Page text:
Freight Transportation Framework Study
Freight Focus Area
Focus areas were identified and evaluated in order to gauge the potential of each location as a future freight activity center. The initial range of focus areas were identified through regional commodity flow analysis and planning partner input, then evaluated, scored, and ranked based on supportive technical criteria. The focus areas were then considered within the context of freight typologies and assigned a type. Freight typologies were determined based on labor force characteristics, geographic location, land composition, and commercial and industrial market projections to further determine the type and level of support appropriate for each unique focus area.
Although all of the 16 focus areas have displayed some amount of favorable characteristics and potential as part of the regional freight system throughout previous analyses, the four areas illustrated in Figure 1-1 have been selected as the initial locations to be subjected to further analysis: Tucson International Airport, Phoenix-Mesa Gateway, Eloy (I-8 & I-10), and West Valley. These four analysis zones were not selected based on initial screening performance alone. The zone’s overall rating, industrial and commercial market potential, freight typology characteristics, as well as major transportation and location assets were all considerations weighed in the selection process. These four zones were also selected to be representative of each of the typologies described previously. Furthermore the selection of these four areas should not be interpreted as diminishing the relevance of the remaining 12 focus areas for development in accordance with the identified typology as part of the regional freight system. The section below describes the four selected analysis zones in further detail.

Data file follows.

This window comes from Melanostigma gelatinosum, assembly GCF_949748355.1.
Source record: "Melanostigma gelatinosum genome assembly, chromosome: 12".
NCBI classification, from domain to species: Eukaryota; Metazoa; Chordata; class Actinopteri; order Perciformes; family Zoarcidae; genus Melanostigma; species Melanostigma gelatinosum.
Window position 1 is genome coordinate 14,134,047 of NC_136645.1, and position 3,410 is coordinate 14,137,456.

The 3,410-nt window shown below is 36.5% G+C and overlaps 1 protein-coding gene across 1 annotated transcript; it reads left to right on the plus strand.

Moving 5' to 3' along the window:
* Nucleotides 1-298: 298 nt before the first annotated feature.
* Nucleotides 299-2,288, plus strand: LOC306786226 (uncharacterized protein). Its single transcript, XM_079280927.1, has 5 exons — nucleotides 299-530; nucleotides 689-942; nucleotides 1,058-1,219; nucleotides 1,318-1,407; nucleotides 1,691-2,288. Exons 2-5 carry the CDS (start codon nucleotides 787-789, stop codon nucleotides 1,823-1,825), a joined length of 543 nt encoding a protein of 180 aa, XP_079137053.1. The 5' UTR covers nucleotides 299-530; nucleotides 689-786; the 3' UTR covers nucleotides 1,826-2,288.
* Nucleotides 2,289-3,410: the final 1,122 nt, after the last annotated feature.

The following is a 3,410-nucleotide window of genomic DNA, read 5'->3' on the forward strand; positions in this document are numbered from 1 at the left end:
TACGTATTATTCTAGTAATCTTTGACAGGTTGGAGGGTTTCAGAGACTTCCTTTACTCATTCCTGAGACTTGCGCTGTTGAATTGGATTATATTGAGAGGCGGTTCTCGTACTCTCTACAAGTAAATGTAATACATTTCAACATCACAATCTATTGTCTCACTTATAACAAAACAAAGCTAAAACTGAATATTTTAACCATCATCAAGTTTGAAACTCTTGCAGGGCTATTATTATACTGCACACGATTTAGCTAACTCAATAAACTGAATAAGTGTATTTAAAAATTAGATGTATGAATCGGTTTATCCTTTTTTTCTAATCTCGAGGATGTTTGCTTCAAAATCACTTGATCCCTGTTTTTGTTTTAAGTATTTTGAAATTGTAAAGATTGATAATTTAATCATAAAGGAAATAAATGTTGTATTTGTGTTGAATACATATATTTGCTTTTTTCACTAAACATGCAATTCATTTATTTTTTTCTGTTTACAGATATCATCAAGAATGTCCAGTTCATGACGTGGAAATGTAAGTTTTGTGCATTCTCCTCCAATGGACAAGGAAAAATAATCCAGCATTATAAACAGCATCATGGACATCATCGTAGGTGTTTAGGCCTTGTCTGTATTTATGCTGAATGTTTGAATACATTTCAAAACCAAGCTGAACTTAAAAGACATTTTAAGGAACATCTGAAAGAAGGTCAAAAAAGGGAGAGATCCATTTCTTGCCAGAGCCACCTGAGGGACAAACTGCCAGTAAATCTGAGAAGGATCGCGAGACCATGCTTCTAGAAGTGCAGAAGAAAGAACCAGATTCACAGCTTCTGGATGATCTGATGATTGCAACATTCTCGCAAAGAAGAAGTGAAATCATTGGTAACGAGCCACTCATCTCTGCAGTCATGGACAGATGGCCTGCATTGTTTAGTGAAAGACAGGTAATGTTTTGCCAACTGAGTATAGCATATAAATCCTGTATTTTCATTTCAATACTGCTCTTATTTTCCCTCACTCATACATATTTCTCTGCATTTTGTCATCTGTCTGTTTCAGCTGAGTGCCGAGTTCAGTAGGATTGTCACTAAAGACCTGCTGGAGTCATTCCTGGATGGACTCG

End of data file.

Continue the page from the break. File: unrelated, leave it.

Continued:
Figure 1-1 Four Focus Areas
Within this supply chain process exists many opportunities for the Sun Corridor to enhance this regions role allowing underutilized lands to benefit from economic development. While the region can leverage the entire supply chain, especially by developing facilities throughout the Sun Corridor in a rational and coordinated manner, research from this study has shown that a substantial benefit can be realized through growing distribution and manufacturing operations in particular. To guide the development of these operations, facility typologies have been defined for various distribution and manufacturing operations.
The purposes of the typologies are to: understand how different operations can contribute to a broader Sun Corridor freight system; help determine the development type for particular sites; and to understand the requirements of each typology to integrate improvements into local public agency plans and polices.
Facility Typologies and Location Principles